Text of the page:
You first need to know that as the matatu driver pulled into the Center, the "quiet" I had observed the 2 times I visited last week, was not so much accurate. There was actually a wedding reception in full swing, christmas lights, microphones and Ugandan pop music and all...sweet...but then there was my friend Maria, waiting for me with a warm greeting and a hug and laughing at my joke about how kind she was for throwing me a party to welcome me to Kampala...it really was what I needed. I did ask Maria if there are wedding receptions held here often, and it turns out the answer is yes...sweet...All I can say is praise the Lord for sound sleeping genes from my mother dearest :)

The next thing you need to know is that there was a rooster making a racket outside my window starting at like 5:40am...the darn thing continued cock-a-doodle-do-'d every 20 seconds for another hour and a half until I finally got up...the sound sleeping genes only carry you so far...the rooster right outside your window evidently is where the line is drawn! When I came home at 2pm on a lunch break the thing was still at it?!?! What the heck?! Anyways, this city girl obviously knows nothing about roosters...

Then there was the hospital, a good day overall. Kind people, laughs, the usual stares and maybe even not as many as a usual day in Bundi, and even some hands on nursing which I love, a little blood sugar checking and some insulin giving...A man died just as we were all leaving, HIV + and not conscious, had that totally haunting "no lights on" look in his eyes, and the gaunt dark skinned face, his chest heaving with each labored breath, his wife having refused the oxygen...aged him several decades upon first glance...his maybe 7 year old son was the only one around to comfort his grieving mom (not as loud as grieving in Bundi is that's for sure)...The 7 year old was just as wide-eyed as his dad was before he died, stunned and sad and no idea what to do next.

Okay, my minutes are almost up and I'm tired. More in a few days.

07 July 2008

A very brief recap

Ashley and I with the Semliki valley in the background, including the Semliki river which at this point also serves as the border to Congo - I've really enjoyed the time every week (or so :) that Ashley and I get to hang out and talk and pray together. She teaches the elementary school aged missionary kids and does a splended job!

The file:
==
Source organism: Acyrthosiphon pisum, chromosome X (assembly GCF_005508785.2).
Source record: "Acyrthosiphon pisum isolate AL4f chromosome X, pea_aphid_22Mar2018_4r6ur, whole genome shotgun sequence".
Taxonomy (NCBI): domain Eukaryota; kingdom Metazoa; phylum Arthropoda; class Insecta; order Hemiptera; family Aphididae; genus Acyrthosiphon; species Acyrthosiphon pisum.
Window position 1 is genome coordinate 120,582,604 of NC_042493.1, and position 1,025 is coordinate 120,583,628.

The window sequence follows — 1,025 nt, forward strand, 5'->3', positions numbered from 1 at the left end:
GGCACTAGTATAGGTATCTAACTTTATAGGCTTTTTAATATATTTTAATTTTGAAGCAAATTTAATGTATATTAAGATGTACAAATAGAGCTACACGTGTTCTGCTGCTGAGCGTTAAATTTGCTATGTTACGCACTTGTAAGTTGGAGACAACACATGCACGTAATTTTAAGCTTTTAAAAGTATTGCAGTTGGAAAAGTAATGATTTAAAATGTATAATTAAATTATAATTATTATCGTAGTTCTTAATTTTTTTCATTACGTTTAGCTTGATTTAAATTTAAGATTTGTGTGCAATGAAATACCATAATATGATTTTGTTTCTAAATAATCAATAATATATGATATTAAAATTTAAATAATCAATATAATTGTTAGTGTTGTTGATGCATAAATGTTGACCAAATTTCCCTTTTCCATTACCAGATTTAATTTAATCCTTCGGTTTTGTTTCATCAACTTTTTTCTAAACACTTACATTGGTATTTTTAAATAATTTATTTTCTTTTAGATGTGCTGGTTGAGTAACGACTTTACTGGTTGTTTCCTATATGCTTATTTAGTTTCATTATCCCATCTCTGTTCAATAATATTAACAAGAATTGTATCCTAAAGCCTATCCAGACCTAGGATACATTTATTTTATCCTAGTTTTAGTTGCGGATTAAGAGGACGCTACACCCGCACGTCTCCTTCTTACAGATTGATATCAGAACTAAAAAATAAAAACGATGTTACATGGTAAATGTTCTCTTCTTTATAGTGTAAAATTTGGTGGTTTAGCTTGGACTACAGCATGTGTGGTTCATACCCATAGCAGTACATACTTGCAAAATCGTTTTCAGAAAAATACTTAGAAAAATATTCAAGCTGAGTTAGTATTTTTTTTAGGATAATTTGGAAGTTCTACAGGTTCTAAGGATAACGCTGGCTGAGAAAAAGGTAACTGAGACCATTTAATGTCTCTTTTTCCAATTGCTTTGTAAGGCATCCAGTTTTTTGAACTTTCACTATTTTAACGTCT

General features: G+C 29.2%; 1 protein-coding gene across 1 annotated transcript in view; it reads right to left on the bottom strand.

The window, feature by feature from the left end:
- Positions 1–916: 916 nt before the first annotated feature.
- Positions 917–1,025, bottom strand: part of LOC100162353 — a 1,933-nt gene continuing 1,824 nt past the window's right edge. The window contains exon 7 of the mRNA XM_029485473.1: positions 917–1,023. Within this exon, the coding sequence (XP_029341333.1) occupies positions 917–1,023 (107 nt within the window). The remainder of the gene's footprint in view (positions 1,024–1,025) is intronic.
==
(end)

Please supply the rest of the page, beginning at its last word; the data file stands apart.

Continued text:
WHM Bundibugyo single lades at the Equator!
Standing ON the equator!
Pool view at KFW - spectacular if I do say so myself - I think this place is thus far my favorite getaway in Uganda.
Hippo tracks in Queen Elizabeth National Park
My first hyena

Just wanted to get a quick something posted to say that my 24 hour trip to Kampala was good. It involved the usual: lots of waiting to see people and then getting passed from person to person, office to office - the run around, basically. But I'm fine with that, to an extent, as long as something gets accomplished in the end, and it did, so I was okay with it all.

I made arrangements to be working at Rubaga hospital for 8 weeks, and made arrangements to stay in a place located just across the street from the hospital...I'll say more later, but I really feel like it's all God's provision. Again, not at all what I expected for 8 weeks of my "summer" but I can see His hand in it all, which is really comforting.

In the meantime, it's crunch time, so you won't likely read much from me this week if anything.

Here's a few pictures from the 3 days away we had after Kampala with the team at Kingfisher West (the same location as the last posting of gobs of sunset pictures...). I will say that it was soooo good to have time to spend with my teammates without a set program, away from "work"...to get to know people as people aside from their roles on the team or in the community here in Bundibugyo. Some raucous games of water polo, nertz games galore, and just general hang out time, it was a blast.